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02-29-2012, 11:43 AM   #76
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Well, in English, a prime camera may be the usual most used camera when you have more than one.
That's the only meaning I could come up with. But indeed a 'prime camera' has no specific meaning AFAICT.

02-29-2012, 11:57 AM   #77
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Sure, I understan, I only tryed to explane why I did understand the mention prime wrong
02-29-2012, 12:50 PM   #78
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English is really a terrible language, and I'm sorry you had to learn it as a second language.

1) Most of the time, in general English, prime means 'most important' or 'best'.

2) Some of the time, in general English, prime means 'to make something ready'.

3) If, instead of 'general English', you're talking about general camera lenses, prime means 'fixed focal length'.

4) Very, very rarely, if you're talking about cameras with multiple lenses attached (i.e. having a macro lens attached to your 'normal' lens), prime means the 'normal' lens rather than the macro lens.


I've never actually heard anyone use #4, I suspect it is no longer used. If you're talking about cameras, you should use #3.
02-29-2012, 04:52 PM   #79
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QuoteOriginally posted by riff Quote
I'd never use prime to describe a camera with better quality than an average quality.
In German, there is "prima" and "primär" and both meanings habe almost nothing in common. "prime" in English seems to have all these meanings (think of "prime time" ). But prime lens certainly is only used synonym to fixed focal length (in the context of this forum).

So, non native speakers (like me) should simply accept this to be the case.

02-29-2012, 07:43 PM   #80
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QuoteOriginally posted by falconeye Quote
"prime" in English seems to have all these meanings
In vernacular Anglish, the Spanish borrowing 'primo' means first-quality, while the similar borrowing 'prima' is just my female first cousin. I may eat a prime steak that's not too tough; prime a pump or flintlock rifle to initialize it; attend primary school (and read a few primers) before starting secondary school; study the set of prime numbers whilst navigating between Delta and Delta Prime; but I will not behave in a prim and proper fashion, I'm too old and nasty for that. And whilst my most primo lens may indeed be a prime, some of my zooms are pretty primo too.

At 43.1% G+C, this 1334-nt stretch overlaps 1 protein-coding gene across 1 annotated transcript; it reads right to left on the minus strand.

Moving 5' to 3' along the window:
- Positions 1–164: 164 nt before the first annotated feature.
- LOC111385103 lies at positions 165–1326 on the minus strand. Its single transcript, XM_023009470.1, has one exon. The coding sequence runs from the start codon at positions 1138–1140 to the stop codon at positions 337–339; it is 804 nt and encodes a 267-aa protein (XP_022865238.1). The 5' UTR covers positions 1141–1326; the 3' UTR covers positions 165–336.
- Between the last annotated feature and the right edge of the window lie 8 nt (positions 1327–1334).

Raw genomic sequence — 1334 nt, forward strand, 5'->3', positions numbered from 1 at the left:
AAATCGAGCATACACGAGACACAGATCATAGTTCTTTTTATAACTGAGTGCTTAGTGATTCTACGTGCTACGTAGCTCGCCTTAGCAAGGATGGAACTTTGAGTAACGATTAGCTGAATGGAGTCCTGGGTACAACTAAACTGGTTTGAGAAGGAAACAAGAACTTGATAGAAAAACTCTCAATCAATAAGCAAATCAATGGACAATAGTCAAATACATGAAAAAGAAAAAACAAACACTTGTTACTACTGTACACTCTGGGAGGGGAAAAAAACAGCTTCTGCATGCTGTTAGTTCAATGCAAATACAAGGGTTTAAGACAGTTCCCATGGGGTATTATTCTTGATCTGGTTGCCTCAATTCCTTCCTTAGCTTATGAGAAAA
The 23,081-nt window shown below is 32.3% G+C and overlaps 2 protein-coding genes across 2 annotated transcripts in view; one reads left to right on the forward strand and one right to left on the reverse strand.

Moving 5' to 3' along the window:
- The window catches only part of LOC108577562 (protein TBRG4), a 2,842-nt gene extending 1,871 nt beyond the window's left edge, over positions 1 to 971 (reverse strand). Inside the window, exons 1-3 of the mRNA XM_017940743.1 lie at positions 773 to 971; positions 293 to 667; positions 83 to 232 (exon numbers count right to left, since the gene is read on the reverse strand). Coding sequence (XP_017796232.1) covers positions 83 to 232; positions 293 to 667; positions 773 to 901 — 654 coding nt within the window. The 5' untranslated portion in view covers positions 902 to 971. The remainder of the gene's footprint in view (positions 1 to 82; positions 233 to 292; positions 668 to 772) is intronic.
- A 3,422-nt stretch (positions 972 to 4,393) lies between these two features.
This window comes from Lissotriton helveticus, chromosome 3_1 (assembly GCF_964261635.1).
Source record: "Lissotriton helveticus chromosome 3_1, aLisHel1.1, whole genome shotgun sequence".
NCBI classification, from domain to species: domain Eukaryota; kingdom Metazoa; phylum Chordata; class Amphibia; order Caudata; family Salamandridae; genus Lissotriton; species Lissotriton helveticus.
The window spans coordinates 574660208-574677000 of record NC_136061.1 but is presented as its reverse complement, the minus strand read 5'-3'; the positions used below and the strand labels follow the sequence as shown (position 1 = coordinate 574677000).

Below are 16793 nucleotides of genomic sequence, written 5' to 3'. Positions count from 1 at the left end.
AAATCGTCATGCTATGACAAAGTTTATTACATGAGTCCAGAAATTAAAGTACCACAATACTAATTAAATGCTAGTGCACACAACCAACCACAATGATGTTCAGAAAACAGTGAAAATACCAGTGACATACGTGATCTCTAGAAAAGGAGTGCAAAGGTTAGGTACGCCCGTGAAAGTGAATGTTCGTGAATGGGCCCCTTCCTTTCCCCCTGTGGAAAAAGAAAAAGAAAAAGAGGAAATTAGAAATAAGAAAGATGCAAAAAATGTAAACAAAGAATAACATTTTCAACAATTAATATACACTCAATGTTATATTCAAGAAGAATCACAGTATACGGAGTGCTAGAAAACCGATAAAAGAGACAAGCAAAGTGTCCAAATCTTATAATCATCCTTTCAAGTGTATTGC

Yes, Anglish is a mess, a devourer of languages. Fun fun fun.
02-29-2012, 08:25 PM   #81
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Slangification

During the first 30 years I was involved in Photography, I never once heard anyone use the word "prime" to describe a lens. I believe this is a very recent trend.
There were fixed focal length lenses, varifocal lenses, and zoom lenses. I bet the first person to introduce this confusion doesn't understand the difference between the words "then" and "than".
Also, I have to chuckle whenever I hear some trendy wannabee refer to a lens as "glass".
02-29-2012, 10:51 PM - 1 Like   #82
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QuoteOriginally posted by NotaxPen Quote
During the first 30 years I was involved in Photography, I never once heard anyone use the word "prime" to describe a lens. I believe this is a very recent trend.
There were fixed focal length lenses, varifocal lenses, and zoom lenses. I bet the first person to introduce this confusion doesn't understand the difference between the words "then" and "than".
Also, I have to chuckle whenever I hear some trendy wannabee refer to a lens as "glass".
Well, I suppose there is nothing like living in the past. It is sort of like having a mullet head.
02-29-2012, 10:56 PM   #83
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QuoteOriginally posted by ElJamoquio Quote
English is really a terrible language, and I'm sorry you had to learn it as a second language.

1) Most of the time, in general English, prime means 'most important' or 'best'.

2) Some of the time, in general English, prime means 'to make something ready'.

3) If, instead of 'general English', you're talking about general camera lenses, prime means 'fixed focal length'.

4) Very, very rarely, if you're talking about cameras with multiple lenses attached (i.e. having a macro lens attached to your 'normal' lens), prime means the 'normal' lens rather than the macro lens.


I've never actually heard anyone use #4, I suspect it is no longer used. If you're talking about cameras, you should use #3.
Thank's for this understandable explanation!
Here again: "second language" most probably do not mean that you learned it as a first language after your mother language but it is only an other language? I mean, even I did learn first Swedish after Finnish and only then English, so both Swedish and English are a second language and English is not a third...or?

03-01-2012, 08:33 PM   #84
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QuoteOriginally posted by markku55 Quote